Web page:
What we know—and still don’t know—about Easter Island

The Polynesian island has intrigued generations of Western explorers and scholars. But much of what they had previously assumed is wrong

In 1722, in a remote expanse of the Pacific Ocean, the Dutch explorer Jacob Roggeveen squinted out from the deck of his flagship at a triangle of land sitting on the horizon. Roggeveen had set sail nearly a year earlier to explore the uncharted seas west of South America. His aim: to find the mythic Terra Australis Incognita, the ‘unknown land of the south’, and map a western trade route to the lucrative spice markets of Southeast Asia.

Rounding Cape Horn, his three ships spent nearly a month on the Juan Fernández Islands, over 400 miles off the coast of Chile. It was here that Alexander Selkirk, the marooned Royal Navy officer who inspired the story of Robinson Crusoe, had been found a decade earlier. The isolation was profound. On 17 March they set off again, this time into the vast expanses of the Pacific. Nearly three weeks and over 1,500 miles later, they sighted an island on Easter Sunday and duly named it Paasch-Eyland, or Easter Island.

Roggeveen and his crew observed as few as 2,000 inhabitants occupying a tract of land notably empty of trees and studded with imposing moai, the monolithic head-andtorso statues carved from stone blocks erected to face inland, away from the sea. Roggeveen was astonished: These stone figures caused us to be filled with wonder, for we could not understand how it was possible that people who are destitute of heavy or thick timber, and also of stout cordage, out of which to construct gear, had been able to erect them; nevertheless some of these statues were a good 30 feet in height and broad in proportion.

Subsequent visitors recorded as many as 900 moai across the island, over half of which remained mysteriously unfinished in the quarry. By the 1870s, as Western missionaries arrived, they found a population that had fallen to just over 100, barely surviving on the island’s sixty-three square miles. How could this barren island have provided a home for such an extraordinary civilisation? What cataclysm had befallen the moai’s ingenious sculptors?

These questions intrigued generations of Western explorers and scholars. John Linton Palmer – a Royal Navy surgeon on HMS Topaze, which, in 1868, stole the great Hoa Hakananai moai currently on display in the British Museum – thought the statues were ‘made by a race passed away’.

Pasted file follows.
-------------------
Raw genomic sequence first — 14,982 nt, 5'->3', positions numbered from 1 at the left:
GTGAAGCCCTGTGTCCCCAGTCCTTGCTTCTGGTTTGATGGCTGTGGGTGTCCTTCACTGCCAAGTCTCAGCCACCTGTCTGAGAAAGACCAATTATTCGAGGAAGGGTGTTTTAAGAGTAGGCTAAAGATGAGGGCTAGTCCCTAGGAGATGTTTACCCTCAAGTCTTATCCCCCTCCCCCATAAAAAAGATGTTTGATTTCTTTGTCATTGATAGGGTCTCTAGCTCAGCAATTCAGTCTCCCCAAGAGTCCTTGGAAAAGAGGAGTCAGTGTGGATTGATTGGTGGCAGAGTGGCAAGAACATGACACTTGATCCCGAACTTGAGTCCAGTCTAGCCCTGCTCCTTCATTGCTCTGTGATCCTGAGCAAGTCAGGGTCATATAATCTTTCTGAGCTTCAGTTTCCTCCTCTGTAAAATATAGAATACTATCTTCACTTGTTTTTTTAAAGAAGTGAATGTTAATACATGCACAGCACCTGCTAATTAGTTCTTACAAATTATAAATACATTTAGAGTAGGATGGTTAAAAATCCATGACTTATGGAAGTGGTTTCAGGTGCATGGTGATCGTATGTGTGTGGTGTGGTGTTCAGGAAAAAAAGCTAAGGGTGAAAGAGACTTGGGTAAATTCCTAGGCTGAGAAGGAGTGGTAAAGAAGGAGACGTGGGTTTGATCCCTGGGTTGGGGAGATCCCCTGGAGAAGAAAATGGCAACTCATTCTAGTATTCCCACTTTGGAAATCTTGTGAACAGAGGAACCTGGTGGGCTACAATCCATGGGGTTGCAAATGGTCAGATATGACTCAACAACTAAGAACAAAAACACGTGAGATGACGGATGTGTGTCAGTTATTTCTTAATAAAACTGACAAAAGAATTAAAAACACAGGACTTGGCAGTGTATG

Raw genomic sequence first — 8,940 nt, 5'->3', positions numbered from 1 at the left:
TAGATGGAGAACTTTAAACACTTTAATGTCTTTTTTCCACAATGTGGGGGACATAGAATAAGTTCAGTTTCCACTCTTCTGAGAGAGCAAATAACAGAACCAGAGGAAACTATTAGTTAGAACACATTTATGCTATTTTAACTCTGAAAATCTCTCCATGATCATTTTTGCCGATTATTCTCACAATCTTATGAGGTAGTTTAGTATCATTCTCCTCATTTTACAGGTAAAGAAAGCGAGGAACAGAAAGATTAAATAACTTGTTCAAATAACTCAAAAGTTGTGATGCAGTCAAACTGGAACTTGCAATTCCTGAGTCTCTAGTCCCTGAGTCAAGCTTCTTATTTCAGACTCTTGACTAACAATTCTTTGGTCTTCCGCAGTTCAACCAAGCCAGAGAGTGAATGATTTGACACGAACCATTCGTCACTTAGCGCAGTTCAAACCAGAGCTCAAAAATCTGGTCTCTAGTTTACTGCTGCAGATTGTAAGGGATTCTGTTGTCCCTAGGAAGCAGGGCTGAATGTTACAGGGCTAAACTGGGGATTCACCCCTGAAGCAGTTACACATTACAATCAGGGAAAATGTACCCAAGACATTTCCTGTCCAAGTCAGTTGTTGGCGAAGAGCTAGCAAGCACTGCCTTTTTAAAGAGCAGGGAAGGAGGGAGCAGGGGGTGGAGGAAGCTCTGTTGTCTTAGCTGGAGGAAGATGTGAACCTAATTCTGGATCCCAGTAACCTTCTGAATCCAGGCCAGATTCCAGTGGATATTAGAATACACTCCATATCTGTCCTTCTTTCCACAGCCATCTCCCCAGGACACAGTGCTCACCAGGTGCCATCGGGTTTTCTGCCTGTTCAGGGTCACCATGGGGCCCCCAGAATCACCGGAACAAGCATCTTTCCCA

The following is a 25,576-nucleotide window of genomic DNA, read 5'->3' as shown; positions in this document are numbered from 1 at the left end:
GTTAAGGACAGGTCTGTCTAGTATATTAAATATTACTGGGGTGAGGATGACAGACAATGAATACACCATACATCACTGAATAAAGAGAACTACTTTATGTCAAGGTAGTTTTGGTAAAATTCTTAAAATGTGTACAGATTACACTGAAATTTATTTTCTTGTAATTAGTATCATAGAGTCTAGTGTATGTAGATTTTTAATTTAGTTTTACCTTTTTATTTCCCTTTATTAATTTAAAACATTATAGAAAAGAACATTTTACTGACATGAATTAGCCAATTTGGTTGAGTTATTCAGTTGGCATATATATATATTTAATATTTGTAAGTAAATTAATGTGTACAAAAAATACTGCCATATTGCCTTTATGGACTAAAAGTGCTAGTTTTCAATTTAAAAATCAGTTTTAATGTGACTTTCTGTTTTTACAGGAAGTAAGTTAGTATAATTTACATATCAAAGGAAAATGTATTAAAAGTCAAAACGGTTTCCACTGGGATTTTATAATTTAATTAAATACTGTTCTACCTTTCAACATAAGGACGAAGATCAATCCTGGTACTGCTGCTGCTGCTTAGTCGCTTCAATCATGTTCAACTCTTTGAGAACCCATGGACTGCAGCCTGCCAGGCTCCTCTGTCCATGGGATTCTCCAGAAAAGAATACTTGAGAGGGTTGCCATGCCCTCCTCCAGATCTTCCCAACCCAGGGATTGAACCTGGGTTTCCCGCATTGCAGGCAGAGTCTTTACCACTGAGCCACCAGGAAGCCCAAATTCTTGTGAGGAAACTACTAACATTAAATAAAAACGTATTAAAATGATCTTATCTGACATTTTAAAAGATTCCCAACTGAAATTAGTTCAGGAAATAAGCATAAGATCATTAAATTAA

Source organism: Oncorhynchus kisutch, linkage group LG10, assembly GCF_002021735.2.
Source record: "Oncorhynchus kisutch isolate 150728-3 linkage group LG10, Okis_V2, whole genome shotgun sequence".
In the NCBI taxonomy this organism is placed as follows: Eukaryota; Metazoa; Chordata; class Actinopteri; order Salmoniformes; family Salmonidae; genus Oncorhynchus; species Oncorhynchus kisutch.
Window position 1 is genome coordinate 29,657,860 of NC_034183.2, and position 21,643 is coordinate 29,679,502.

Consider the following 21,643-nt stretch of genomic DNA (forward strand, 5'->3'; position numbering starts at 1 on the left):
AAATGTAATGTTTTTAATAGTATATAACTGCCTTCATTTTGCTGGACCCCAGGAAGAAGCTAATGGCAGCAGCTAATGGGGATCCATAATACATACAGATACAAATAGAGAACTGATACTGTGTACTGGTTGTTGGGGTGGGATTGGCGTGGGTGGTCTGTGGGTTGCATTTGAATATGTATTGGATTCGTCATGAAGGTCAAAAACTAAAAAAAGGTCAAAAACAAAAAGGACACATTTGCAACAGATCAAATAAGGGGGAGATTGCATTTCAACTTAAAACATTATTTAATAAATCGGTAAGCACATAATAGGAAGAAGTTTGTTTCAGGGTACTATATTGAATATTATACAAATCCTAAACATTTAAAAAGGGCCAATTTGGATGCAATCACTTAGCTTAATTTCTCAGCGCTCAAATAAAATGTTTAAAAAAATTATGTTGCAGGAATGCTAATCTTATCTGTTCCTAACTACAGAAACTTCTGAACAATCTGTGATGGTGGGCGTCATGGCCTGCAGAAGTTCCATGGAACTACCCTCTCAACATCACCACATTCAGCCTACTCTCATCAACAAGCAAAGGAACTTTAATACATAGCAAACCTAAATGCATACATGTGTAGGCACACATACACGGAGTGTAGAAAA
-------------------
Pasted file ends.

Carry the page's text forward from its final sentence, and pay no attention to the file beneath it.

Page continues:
More recently, many scholars have posited that Polynesian explorers arrived around 800CE and began overexploiting its natural resources. Easter Island’s extreme isolation meant its inhabitants were entirely dependent on the island’s delicate ecosystem and natural resources, such as the thick forests of Paschalococos disperta, a native palm. Pollen analysis has shown that, by 1650, the Easter Island palm was extinct.

Evidence seemed to suggest that these trees were cleared to make way for agriculture and horticulture, to provide fuel for cooking, to build canoes, and to be used as rollers to move the moai from the quarry. Deforestation exacerbated soil erosion, impairing agricultural productivity, and overexploitation of land and sea birds drove a collapse in their populations. By around 1680, the inhabitants were reduced to burning grass and scraps of sugarcane for fuel, and had stopped building the moai. Environmental disaster soon graduated into social calamity. As the food ran out, the Rapa Nui’s political order was overthrown by violent military leaders and the island fell into civil war. As society collapsed, desperate survivors turned to cannibalism.

By 1722, Roggeveen found a population that had dwindled from around 15,000 to as little as 2,000. Over the course of a few generations, a crescendo of self-inflicted environmental destruction drove the complex, thriving society of Easter Island to starvation, civil war and cannibalism. Jared Diamond featured this tragic tale in his bestselling book Collapse, presenting it as ‘the clearest example of a society that destroyed itself by overexploiting its own resources.’

This telling of the history of Easter Island purports to show a simple truth. Societies that fail to respect environmental limits are doomed to commit ‘ecocide’, blindly exploiting nature to the point of collapse – and taking themselves with it. In many ways, this theory of environmentally induced suicide has come to dominate, explicitly or implicitly, the mainstream narrative of what has driven us to the point of disaster.

But there is a problem with the ecocide narrative of Easter Island: it is untrue. Not only is this historically important, it also has profound implications for our contemporary understanding of environmental breakdown, and thus how we must act in the face of disaster. The real reason for the collapse of the Rapa Nui’s society can be traced back to Jacob Roggeveen’s voyage itself. A clue to what actually destroyed the island’s habitat lies in Roggeveen’s description of his landing: We marched forward a little . . . when, quite unexpectedly and to our great astonishment, four or five shots were heard in our rear, together with a vigorous shout of, ‘it’s time, it’s time, fire!’ On this, as in a moment, more than thirty shots were fired, and the Indians, being thereby amazed and scared, took to flight, leaving 10 or 12 dead, besides the wounded.”

This article is an extract from Planet on Fire and was originally published in Prospect Magazine.